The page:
Virtual fundraiser supporting Caldwell’s bid for governor raises eyebrows

Virtual fundraiser supporting Caldwell’s bid for governor raises eyebrows

HONOLULU, Hawaii (HawaiiNewsNow) - A fundraiser hosted by Kirk Caldwell on Wednesday afternoon is raising eyebrows. That’s because proceeds from the virtual event go to his run for governor in 2022.

Past mayors who wanted to be governor have raised money while in office. But the pandemic has created a new normal for campaigning ― and fundraising.

“It raises a lot of questions about the priorities of the mayor right now,” said Hawaii News Now political analyst Colin Moore.

Moore, director of the Public Policy Center at UH-Manoa, said what Caldwell’s doing isn’t unusual but he questions whether it’s appropriate during the pandemic with so many struggling.

“It’s an advantage that all politicians use. This is hardly unique to Mayor Caldwell," Moore said. "Does that mean it’s right? I’m not sure that it is. Especially right now.”

A flyer advertising the lunchtime meet-and-greet was emailed to prospective donors across Oahu.

Entitled “Mahalo Mr. Mayor!” it lists Caldwell’s perceived accomplishments and concludes by saying the event is "a time for all of us to thank Mayor Caldwell.”

Suggested donations to attend Wednesday’s virtual event ranged from $500 to $6,000.

A fundraiser hosted by Kirk Caldwell on Wednesday afternoon is raising eyebrows. That’s because proceeds from the virtual event go to his run for governor in 2022.
A fundraiser hosted by Kirk Caldwell on Wednesday afternoon is raising eyebrows. That’s because proceeds from the virtual event go to his run for governor in 2022. (Source: Hawaii News Now)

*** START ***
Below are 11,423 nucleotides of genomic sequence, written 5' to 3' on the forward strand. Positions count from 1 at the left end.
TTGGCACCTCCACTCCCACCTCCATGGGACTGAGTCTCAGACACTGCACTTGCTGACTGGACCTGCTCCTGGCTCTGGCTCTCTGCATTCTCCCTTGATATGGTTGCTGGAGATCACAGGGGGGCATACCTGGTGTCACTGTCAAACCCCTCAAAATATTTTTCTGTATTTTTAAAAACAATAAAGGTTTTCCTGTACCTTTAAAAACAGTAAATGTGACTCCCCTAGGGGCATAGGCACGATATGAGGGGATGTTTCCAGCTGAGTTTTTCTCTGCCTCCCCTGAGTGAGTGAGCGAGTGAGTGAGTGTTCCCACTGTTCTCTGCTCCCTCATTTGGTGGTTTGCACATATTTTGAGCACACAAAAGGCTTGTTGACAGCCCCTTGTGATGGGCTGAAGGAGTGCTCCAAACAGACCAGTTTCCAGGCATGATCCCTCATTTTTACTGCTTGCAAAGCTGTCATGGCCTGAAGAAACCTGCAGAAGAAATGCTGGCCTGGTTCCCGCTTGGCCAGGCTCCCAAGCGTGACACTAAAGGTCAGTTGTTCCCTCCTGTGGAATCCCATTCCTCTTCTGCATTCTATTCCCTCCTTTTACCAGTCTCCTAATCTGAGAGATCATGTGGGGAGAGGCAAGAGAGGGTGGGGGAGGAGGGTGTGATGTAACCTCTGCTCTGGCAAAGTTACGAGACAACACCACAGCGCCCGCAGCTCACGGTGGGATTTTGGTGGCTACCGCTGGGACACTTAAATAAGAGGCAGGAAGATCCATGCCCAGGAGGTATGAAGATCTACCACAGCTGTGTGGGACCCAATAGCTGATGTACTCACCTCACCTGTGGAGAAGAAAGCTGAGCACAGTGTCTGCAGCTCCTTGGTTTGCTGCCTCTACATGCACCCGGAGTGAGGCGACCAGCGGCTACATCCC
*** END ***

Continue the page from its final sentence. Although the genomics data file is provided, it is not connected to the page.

HNN asked the Caldwell campaign to be allowed to attend the fundraiser, but that request was declined. At a news conference on COVID-19 after the event, Caldwell said he couldn’t comment on it.

“I can’t comment on any political questions right now. I’m on city time. On city property. And so I’m not going to talk about any political questions you may ask me," Caldwell said.

Lex Smith, the chairman of Caldwell’s campaign, said he wasn’t sure how many people showed up for the virtual fundraiser or how much money was raised.

But he defended the event, saying Caldwell was off the clock.

“He did this over his lunch hour,” Smith said. “It certainly did not detract his duties as Mayor in any way.”

Caldwell acknowledged he missed an 11:15 a.m. leadership meeting Wednesday with the governor and other top state officials, but denied it had anything to do with the fundraiser.

“I attend some and I don’t attend others,” Caldwell said. “I make the priorities that are important to the city first. And then go to the meetings.”

Caldwell’s fundraising ability as mayor was evident before the pandemic.

In the fall of 2019, he raised more than $250,000. Public records show much of it was from construction industry insiders and other executives who could benefit from help from the city.

Smith said the mayor "has never leveraged his public duty to try and get money out of anybody.”

The Campaign Spending Commission says there is nothing illegal about a virtual fundraiser and that other politicians have been holding them this year.

What’s unclear is how fundraising in a pandemic will look to voters.

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